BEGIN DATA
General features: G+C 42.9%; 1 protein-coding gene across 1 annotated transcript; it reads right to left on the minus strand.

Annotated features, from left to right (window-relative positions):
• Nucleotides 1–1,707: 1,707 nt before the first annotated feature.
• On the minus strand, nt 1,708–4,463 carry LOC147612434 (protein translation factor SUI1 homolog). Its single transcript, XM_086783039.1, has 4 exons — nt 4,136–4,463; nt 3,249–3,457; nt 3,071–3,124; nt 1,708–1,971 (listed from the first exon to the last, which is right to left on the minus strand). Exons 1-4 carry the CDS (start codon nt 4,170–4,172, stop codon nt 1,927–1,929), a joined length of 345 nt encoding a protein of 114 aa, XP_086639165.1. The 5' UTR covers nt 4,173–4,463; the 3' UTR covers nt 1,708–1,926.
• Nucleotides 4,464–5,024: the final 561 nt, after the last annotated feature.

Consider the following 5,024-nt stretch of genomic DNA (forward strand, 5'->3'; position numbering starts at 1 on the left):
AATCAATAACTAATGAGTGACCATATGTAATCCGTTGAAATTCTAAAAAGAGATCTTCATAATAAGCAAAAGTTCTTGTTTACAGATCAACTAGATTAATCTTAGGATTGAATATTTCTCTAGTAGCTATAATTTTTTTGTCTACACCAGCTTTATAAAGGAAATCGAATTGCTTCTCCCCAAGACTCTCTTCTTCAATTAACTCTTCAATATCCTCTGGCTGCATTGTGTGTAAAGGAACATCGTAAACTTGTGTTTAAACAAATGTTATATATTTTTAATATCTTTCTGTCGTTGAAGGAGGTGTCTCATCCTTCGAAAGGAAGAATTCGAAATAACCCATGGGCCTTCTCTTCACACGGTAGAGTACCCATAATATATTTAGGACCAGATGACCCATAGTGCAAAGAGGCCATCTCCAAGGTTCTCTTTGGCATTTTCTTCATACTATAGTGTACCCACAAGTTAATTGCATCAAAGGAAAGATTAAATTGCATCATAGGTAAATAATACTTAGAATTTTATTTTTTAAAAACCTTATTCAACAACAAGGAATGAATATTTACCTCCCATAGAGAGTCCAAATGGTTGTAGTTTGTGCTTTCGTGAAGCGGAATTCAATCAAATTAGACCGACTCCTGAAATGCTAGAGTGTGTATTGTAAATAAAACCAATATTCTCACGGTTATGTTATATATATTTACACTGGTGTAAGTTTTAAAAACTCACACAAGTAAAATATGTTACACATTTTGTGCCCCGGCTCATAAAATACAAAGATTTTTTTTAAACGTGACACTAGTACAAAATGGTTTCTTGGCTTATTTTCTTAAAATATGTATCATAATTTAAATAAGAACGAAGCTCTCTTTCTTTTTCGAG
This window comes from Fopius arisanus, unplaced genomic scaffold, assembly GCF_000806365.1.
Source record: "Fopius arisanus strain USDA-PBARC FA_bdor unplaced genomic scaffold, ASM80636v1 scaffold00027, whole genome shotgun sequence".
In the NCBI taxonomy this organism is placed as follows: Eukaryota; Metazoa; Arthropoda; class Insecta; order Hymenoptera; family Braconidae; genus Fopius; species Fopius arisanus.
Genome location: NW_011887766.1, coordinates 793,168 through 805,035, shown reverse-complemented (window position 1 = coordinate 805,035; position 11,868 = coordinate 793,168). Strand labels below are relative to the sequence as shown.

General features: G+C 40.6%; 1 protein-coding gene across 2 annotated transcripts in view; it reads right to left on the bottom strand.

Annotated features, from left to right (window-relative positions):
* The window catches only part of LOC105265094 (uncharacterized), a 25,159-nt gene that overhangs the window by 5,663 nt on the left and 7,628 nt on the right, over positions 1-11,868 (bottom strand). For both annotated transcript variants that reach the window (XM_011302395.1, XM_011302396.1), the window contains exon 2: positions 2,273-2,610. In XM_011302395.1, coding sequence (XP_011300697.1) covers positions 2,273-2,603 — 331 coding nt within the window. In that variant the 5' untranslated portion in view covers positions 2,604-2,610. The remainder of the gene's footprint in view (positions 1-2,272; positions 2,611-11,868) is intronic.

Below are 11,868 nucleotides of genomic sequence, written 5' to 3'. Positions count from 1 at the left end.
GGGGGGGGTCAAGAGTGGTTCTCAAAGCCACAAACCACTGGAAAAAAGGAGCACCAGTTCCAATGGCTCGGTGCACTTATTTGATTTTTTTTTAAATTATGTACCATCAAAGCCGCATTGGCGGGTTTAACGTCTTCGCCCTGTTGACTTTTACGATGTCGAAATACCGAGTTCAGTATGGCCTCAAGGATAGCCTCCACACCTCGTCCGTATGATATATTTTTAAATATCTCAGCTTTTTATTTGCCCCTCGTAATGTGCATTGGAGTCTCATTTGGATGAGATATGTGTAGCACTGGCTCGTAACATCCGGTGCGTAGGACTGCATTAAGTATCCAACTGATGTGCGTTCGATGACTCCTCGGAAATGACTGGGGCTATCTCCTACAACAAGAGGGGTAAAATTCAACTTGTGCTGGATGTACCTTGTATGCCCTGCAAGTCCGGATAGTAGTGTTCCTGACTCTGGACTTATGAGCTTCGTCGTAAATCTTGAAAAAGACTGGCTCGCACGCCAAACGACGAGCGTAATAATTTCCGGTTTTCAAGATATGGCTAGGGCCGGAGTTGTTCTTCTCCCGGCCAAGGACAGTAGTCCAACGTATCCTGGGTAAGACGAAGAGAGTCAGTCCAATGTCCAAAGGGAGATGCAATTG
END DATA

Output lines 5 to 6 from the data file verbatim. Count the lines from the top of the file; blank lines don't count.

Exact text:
• Nucleotides 4,464–5,024: the final 561 nt, after the last annotated feature.

Consider the following 5,024-nt stretch of genomic DNA (forward strand, 5'->3'; position numbering starts at 1 on the left):